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Ground rod in shale

JimBeau's picture

I have my new house dried in and I'm ready to have temporary electric service installed.  The problem is that the house is built on solid shale and driving the grounding rod may be a problem. Is it legal by code to simply lay the grounding rods in the conduit trench before backfilling (it's underground service)?  Can I try to drive them horizontally between layers?   I'm also worried about making a good earth connection. Any tips or tricks?

The pix below show the "soil" conditions. In 021 I'm setting the footer forms. In 036 we're digging the frost footer.

(post #102580, reply #1 of 14)

it's legal if you've hit "rock bottom", and the trench is at least 30" deep.

Are you putting rebar in the footers?  That may be your best best for a grounding electrode.

(post #102580, reply #2 of 14)

How bout hammer drill with bit extension to create the path.

(post #102580, reply #3 of 14)

Ham radio operators bury their ground rods horizontally I don't see why you cant too. They, the ham guys, do it to really get a good ground for their radios. A trick to improve contact between the rod and earth ground is to add a thin layer of soil over the ground rod then pour a half pound of CuSO4 crystals over the dirt and water it in with a hose. Tamp the soil, then continue to fill the trench with soil till level with surrounding area. Don't get the soil too wet cause then tamping it down just means creating a mud hole, use common sense here. Keep the ground rod close to the "main disconnecting means" and tie neutral and ground at that point only.

(post #102580, reply #4 of 14)

Take the 20' of Conduit trench closest to the foundation and overdig it 6" deep and 1' wide.

Sprinkle 10 lbs Calcium Chloride (de-ice salt) on that 20 sqft trench part.

Set up a light sprinkler and wash most of the salt down into the Shale. Pour 3" conrete, lay 20' of bare 2-0  on it, lay some bare 12 ga  across the 2-0 about 12" OC. Pour 3" more concrete.

Backfill at least that part of the trench with good moisture holding soil. Don't ever let it get bone dry.


A Pragmatic Classical Liberal, aka Libertarian.

I'm always right!
Except when I'm not.

(post #102580, reply #5 of 14)

I don't have a code book at home but someone here can look it up.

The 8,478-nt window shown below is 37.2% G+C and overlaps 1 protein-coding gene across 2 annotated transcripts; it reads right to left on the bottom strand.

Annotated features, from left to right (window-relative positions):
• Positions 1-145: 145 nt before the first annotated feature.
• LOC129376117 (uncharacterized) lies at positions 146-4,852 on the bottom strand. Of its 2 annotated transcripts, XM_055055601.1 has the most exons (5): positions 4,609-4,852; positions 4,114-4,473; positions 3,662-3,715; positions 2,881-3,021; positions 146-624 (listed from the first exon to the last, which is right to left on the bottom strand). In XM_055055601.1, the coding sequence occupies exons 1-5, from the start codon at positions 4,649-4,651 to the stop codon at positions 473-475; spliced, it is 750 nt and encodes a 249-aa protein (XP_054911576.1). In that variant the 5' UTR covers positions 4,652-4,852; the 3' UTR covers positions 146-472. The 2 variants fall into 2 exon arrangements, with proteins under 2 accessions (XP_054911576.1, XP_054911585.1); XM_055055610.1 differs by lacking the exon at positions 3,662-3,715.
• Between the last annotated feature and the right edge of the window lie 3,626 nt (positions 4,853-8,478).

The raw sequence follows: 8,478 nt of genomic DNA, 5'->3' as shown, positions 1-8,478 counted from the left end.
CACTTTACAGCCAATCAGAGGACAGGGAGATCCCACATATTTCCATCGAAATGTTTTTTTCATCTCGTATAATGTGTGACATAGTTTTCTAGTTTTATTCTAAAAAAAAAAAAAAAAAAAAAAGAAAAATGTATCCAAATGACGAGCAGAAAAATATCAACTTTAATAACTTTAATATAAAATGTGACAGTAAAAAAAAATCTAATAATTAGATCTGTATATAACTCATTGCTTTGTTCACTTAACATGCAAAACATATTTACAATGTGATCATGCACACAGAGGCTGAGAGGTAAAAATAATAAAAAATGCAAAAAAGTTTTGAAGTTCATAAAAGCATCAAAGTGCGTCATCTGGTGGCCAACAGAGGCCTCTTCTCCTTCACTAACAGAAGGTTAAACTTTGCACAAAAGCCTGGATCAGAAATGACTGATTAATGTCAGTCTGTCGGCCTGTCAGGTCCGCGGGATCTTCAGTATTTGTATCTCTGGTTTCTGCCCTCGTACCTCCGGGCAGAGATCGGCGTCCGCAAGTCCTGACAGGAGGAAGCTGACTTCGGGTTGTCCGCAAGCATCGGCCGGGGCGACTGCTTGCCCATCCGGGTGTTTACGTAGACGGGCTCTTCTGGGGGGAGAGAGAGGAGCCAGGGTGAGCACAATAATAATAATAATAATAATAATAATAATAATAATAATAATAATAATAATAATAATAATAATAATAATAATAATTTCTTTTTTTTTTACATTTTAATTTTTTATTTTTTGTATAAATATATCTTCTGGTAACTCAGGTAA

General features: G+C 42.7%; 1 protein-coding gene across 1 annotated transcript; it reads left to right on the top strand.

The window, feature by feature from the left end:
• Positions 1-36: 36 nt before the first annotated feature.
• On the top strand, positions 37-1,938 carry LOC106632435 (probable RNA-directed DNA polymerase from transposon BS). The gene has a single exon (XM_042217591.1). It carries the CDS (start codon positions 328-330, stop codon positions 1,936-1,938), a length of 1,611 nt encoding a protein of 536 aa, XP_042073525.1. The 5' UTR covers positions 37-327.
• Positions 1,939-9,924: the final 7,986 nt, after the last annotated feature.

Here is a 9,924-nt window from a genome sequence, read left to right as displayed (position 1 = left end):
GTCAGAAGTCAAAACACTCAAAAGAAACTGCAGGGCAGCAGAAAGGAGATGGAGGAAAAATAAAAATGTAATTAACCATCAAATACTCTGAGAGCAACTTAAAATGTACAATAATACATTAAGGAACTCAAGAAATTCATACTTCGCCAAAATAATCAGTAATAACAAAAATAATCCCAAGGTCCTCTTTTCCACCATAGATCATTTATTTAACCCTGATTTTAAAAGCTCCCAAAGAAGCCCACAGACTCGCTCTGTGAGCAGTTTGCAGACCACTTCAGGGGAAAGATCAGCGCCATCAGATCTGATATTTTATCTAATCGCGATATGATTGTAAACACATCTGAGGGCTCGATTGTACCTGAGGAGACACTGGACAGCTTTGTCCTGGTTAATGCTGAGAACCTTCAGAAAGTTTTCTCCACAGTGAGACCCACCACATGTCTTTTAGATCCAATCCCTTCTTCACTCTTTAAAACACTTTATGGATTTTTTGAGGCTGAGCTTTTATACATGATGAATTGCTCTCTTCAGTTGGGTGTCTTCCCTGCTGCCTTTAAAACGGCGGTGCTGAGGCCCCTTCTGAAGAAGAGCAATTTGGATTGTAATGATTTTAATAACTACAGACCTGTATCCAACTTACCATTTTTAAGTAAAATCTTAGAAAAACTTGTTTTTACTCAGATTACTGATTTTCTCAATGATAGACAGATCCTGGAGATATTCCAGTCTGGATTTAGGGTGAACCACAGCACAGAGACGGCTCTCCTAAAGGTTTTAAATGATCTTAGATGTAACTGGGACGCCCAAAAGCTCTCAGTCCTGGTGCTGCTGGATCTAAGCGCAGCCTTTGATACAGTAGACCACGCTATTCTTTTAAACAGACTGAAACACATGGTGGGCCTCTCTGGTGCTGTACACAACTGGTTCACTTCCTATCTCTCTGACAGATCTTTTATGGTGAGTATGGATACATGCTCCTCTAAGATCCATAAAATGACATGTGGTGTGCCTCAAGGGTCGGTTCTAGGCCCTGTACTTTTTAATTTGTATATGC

Regardless of the code a good solid ground is necessary not only for safety, but for surge suppressors to work properly.  If the soil is dry like it appears to be in the photos then I'd question that you could get a good ground buried in a shallow trench.

There are a number of things you can do.

  • Hammer drill down to where the ground is damp every day of the year.

  • Use a very long length of copper ground wire snaked all over, especially under downspouts.

  • Run the ground wire some distance to a wet, shady, low spot.

  • Use chemical enhancers.

I recommend that after the ground is placed you have an electrician come and test the ground with the proper instrument.  If it is not sufficient, you have to do more.  There is no reason you should guess that it might be ok.

I'm skeptical of the calcium chloride idea.  It might work, but the chemical is quite corrosive and you may lose the wire or ground rod over time.  I don't know for sure, but it appears to me to be a risk.  If it were me I'd use a chemical enhancer made for the application so you'd know it would be safe, durable, and code-approved.

(post #102580, reply #6 of 14)

Let me me more clear than my previous post:  there are many things that may work, in some circumstances.   Some of them may work better than the NEC. But as far as the NEC is concerned, you can only lay the ground rods horizontal (and there would be two, at least 6' apart), if the trench is at least 30" down, and rock prevents you from intalling vertically.

Rather than ground rods, the NEC also allows you to use >20' of 1/2" rebar in the footer as a ground, or >20' of #4 copper wire.  This "Ufer" ground will probably work better than ground rods.